|01-08-2013 10:38 PM|
|mr4speed||I ended up glueing it to a piece of 3/8 plexi that is 22 inches long. It serves as nothing more than a very expensive handle. Oh well...........|
|01-08-2013 08:34 PM|
|01-08-2013 08:20 PM|
|mr4speed||Are you guys reffering to the big yellow plastic 3M long board pt# 05444. Hope that you had better luck with yours than I did with mine. Brand new right out of the box I started blocking with it, and something just did'nt seem right. I put it on a straight edge and found that the center of it was in almost a 1/16 of an inch. I would have been better of using the box it came in as a block. If I remember correctly it was about 60-70 bucks with shipping quite a few years back. At that point I had just about given up on these store bought blocks and just made all my own.|
|01-08-2013 03:12 PM|
|milo||I think there is a self leveling NCP primer that sure would save a lot of typing,,got to put it on wet is all ...|
|01-08-2013 02:01 PM|
|tech69||The 3M blocks are good. My favorite. I think The Durablocks are good if it's 10" and under. Anything bigger than it can be an issue. I haven't had problems with them but for anything bigger than 10" I'd rather have my 3M block.|
|01-08-2013 11:00 AM|
Well, Brian got the gist of my comment... :-)
But now that we are back on subject and everyone has been given the proper hugs... :-)
I have always had some questions about my big durablock since i bought it... I read a bunch of info in here and I did scrape it across sandpaper to get it flat as one thread had suggested, but the fact that it is foam and that it does kind of 'form'... makes me scratch my head.
I also have a couple 3M blocks... the hard plastic ones.
I was looking at those flexible blocks... the ones with the three rods that adjust the flexibility... They are pricey at $289 for a kit. Are those good, and worth the $289?
I should be able to prime on Saturday if the rain stays away. I have a brand new can of SPI 2k.
|01-08-2013 06:31 AM|
|mr4speed||I will add to this is the importance of a truly flat block. If the tool your using has a slight bow to it, you can block till the cows come home and you will never get it straight. You had mentioned your using Durablocks, I personally don't use these for the simple reason there just not flat, period. But check them to a flat straight edge, something like a table saw top, and you will see just how flat they really are. Another thing I will mention is I always spray an even layer of poly primer over the rough cut of 36 grit. Because once you block it flat with the course paper what happens is you create ripples trying to get rid of the 36 grit scratches from skimcoats that are uneven. Now throw in a bowed block on top of that. It can get very frustating to say the least. When you lay down an even coat of poly it will stay flat with your rough cut of filler, making the blocking with the finer grits that much easier, and truer. I hope I have explained this in a way that makes a lot of sense to you.|
|01-08-2013 04:51 AM|
I should also mention to you that in the recessed areas on the hood (like on both sides of the scoop) and any low areas, give them several coats of primer before priming the whole hood...allow proper flash time between each coat of primer and you should be good to go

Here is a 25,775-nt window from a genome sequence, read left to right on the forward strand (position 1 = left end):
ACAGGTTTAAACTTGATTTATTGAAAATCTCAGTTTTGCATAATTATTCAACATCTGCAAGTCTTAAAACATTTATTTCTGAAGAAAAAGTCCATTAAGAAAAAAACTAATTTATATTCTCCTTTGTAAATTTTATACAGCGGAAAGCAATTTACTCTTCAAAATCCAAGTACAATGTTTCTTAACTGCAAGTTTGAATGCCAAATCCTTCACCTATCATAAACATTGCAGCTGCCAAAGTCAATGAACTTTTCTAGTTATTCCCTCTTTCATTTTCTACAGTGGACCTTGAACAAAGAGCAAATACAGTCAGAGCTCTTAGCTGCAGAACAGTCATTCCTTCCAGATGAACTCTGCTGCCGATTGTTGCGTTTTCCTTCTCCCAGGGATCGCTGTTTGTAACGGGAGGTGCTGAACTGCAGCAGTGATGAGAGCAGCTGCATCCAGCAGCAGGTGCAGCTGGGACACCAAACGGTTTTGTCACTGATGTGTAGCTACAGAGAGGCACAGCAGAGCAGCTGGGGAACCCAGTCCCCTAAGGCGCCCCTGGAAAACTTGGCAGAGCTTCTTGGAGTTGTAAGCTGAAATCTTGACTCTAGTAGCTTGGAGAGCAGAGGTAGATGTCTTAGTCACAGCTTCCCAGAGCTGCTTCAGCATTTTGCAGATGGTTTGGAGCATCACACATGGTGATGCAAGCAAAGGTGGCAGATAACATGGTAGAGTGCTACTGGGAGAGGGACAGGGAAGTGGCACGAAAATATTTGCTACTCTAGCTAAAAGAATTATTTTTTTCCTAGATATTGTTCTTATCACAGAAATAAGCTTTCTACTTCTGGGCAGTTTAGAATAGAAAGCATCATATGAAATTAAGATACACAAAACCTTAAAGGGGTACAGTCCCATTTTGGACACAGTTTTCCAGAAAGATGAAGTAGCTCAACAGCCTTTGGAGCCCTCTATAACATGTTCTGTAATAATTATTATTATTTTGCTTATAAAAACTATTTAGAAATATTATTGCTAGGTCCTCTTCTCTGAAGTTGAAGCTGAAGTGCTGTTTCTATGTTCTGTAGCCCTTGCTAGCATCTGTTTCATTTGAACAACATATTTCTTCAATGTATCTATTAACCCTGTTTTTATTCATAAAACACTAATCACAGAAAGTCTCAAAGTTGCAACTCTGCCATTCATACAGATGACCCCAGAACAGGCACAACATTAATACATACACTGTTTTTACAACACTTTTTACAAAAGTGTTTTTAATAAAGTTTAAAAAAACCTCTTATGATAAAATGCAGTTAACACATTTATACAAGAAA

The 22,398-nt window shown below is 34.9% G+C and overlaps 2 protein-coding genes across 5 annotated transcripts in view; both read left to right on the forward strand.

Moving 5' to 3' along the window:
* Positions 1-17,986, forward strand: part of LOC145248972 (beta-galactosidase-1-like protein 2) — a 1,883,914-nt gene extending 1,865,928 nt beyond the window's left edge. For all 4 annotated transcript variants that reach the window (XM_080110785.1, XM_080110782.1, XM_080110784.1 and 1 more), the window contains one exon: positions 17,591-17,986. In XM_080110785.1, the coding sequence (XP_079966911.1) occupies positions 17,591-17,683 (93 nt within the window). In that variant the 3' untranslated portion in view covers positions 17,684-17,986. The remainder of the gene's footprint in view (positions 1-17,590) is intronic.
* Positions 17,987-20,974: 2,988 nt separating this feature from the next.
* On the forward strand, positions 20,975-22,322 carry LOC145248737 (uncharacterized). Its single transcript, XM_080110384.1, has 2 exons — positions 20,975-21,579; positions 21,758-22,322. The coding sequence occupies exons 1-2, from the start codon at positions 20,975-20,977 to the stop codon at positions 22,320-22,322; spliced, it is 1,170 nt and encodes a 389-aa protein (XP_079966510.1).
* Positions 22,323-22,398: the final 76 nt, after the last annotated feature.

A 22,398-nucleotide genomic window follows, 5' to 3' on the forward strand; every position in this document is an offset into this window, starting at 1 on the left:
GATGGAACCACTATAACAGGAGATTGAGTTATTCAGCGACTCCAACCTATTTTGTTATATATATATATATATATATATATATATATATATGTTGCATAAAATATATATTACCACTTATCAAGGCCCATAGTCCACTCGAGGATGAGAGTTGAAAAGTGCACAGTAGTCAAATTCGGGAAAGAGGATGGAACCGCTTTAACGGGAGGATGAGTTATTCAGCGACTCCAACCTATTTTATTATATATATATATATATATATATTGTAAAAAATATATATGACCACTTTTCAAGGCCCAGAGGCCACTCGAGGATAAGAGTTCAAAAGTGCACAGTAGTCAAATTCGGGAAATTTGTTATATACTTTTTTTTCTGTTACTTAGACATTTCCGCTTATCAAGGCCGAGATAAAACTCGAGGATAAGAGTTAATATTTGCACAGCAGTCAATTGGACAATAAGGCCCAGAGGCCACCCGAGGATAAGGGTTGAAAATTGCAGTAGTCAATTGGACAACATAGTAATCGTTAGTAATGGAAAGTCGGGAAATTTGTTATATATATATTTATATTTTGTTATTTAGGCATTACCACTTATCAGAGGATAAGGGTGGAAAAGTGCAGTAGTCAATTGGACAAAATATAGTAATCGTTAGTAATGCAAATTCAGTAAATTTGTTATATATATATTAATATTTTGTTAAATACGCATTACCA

Hope this helps.
|01-08-2013 04:43 AM|
It's hard to tell by the pictures (pictures help a lot but it would be much easier to give you a 100% do this response if we could feel the highs and lows in person). I feel that a little to much pressure was put on the block and to fine a paper was used...I would re-prime, guide coat the hood, put some 180 on the long block and gently sand the hood in a cross hatch method. If your not sure what cross hatch means, it means to sand in one direction like //// for 6 to 10 strokes across the hood...then go back the other way \\\\...always gently letting the sand paper do the work...not you pushing on down on the block. Once you see that the panel is getting straight, re-guide coat and move to a finer grit, nothing courser than 280 grit. Use the same cross hatch method until the guide coat is gone or you burn through to the gel coat.
You should have enough material on the hood...now that the hood is getting straight you could give the hood 2 more medium wet coats of primer, guide coat and then long block with 400 grit minimum, (I always like something a little finer for base coat like 600 wet but 400 usually works quite well)...Now use your Wax and Grease remover to check for the panel being straight...if it's not, you will need to long block some more, if it is straight...paint it.
|01-07-2013 10:51 PM|
It is BEEE-UUUU-TEEE-FULLL
|01-07-2013 10:50 PM|
|tech69||how is it coming along? Are you ready to prime it yet?|
|01-07-2013 10:18 PM|
|abarli65||So what do you guys think of my hood?|
|01-07-2013 08:23 PM|
Thank you...you always had my respect for your ability...now your getting my respect for the person who I know you are....to me that's worth a lot.
|01-07-2013 08:05 PM|
|01-07-2013 01:29 PM|
I don't know what you mean by a cliche response. This isn't about respect for your work...you've got that...it's about giving out information that could backfire on the person that your giving it to. You know yourself that in the hands of an inexperienced person the information that was given could have drastic results and when you where corrected you went off on a tangent of poor comparisons trying to back up what you posted.
Every response I've posted here has been sincere...nothing cliche about them or my apology. I was wrong in bringing anything up in the context that I did...I didn't do it to offend. Your Wyo Tech comment was meant to offend and it did.
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